Memo Pad: Power Of The Press... Designers Dispute... Hey, Daddy-O...

Luxury titan Bernard Arnault is becoming quite the press baron, too.

HEY, DADDY-O: Former Barneys New York co-chief executive officer Gene Pressman and DJ-turned-marketer Noah Kerner span both generations and talents, so it was fitting that guests of all ages and industries turned up to celebrate their book, "Chasing Cool: Standing Out in Today's Cluttered Marketplace," including co-hosts Richard Meier and Amy Sacco. (The latter lent Bungalow 8, extolled in the book for capturing cool, for the occasion.) Fashion folk in tow included Vera Wang; GQ Style Guy Glenn O'Brien, who had been creative director of Barneys advertising; editor in chief Dirk Standen, and In Style fashion director Hal Rubenstein. "The party was interesting — people from the old Barneys era, people in all different industries, friends, young and old," Pressman said the next day.

Not present at the party, however, was Vanity Fair editor in chief Graydon Carter, who up until last fall had Pressman on his masthead as a contributing editor, a gig that appears to have lasted since 2000 without any bylines. A spokeswoman for the magazine denied speculation Pressman had fallen out of favor with Carter, whose magazine carried a small plug for the book in June, and noted Pressman had actually been off contract since 2003. (Students of the always-copious list of Vanity Fair contributing editors will note that it took three years for Pressman's status change to appear.) As for how co-authors Pressman and Kerner thrashed out their definition of cool, Pressman said, "We didn't agree on everything, but we sort of came to the same place. I think it was kind of an interesting learning experience....I think the older generation, or every generation, has a habit of thinking their generation was the best, whether it be music, art, whatever, and I think Noah pointed out that when you do that, you sound old. And he's right. I think there's great talent in every generation."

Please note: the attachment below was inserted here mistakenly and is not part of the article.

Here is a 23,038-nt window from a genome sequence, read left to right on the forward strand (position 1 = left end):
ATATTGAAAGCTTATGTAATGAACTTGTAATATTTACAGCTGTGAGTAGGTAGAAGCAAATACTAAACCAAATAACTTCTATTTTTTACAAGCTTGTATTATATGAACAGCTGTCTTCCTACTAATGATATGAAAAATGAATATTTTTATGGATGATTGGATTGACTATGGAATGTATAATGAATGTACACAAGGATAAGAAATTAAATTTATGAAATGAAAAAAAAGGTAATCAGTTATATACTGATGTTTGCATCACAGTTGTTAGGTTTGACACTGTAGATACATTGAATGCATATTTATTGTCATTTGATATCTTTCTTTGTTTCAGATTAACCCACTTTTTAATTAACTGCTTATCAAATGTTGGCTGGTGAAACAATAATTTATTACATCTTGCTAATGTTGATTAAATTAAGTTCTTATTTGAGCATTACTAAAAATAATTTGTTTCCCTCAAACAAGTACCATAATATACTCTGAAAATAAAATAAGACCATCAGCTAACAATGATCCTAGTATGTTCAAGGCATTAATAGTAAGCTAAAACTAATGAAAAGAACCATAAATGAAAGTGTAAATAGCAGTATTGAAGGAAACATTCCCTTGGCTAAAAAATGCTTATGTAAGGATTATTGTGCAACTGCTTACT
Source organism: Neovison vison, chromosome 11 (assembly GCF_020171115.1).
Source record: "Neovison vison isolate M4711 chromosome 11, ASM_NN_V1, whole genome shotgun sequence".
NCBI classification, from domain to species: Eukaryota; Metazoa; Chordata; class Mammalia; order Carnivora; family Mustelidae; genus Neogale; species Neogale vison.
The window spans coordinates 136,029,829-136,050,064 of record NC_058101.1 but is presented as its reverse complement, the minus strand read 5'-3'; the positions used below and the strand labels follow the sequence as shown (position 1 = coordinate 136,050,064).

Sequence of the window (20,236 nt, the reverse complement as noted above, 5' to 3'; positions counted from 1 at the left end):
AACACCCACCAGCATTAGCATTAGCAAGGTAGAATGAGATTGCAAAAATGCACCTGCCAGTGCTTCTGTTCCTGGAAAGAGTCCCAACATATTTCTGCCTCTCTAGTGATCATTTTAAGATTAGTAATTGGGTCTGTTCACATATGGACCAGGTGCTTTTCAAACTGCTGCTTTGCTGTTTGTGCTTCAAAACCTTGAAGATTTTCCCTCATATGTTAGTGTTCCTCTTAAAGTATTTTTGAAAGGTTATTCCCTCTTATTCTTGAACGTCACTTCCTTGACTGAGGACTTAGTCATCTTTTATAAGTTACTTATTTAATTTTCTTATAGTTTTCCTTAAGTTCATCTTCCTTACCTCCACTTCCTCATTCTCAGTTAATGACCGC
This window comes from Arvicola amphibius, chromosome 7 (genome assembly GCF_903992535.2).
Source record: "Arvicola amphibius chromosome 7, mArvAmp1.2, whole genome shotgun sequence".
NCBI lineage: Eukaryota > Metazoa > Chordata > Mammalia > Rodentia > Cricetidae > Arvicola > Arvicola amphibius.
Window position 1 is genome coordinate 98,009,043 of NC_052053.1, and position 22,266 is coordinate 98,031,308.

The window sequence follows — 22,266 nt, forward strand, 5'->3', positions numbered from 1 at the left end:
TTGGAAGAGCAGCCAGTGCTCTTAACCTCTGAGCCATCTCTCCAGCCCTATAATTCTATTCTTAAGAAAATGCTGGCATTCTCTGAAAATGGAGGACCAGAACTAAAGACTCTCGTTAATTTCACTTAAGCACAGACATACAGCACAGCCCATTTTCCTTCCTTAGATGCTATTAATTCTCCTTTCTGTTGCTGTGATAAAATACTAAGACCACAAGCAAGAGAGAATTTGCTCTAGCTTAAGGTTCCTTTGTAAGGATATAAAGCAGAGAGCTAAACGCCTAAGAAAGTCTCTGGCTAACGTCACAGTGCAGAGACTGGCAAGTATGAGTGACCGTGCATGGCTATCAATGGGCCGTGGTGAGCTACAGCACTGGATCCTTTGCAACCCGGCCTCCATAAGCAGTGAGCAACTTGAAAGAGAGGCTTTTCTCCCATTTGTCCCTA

— Irin Carmon

Former Martha Stewart Living Omnimedia executive and Time Out editorial director Cyndi Stivers is gearing up for the launch of her new green lifestyle Internet company, Blue Egg. And at least one former employee has followed her: Cindy del Rosario Tapan, who helped launch Martha Stewart Living Radio and served as program director there, and who is now the managing editor of Blue Egg. One affiliated site,, which bills itself as "an online directory of green design and building professionals," has already gone live. There, Blue Egg is described as "a media company dedicated to providing inspiration, pathways and solutions to enable all to live a more sustainable life." — I.C.
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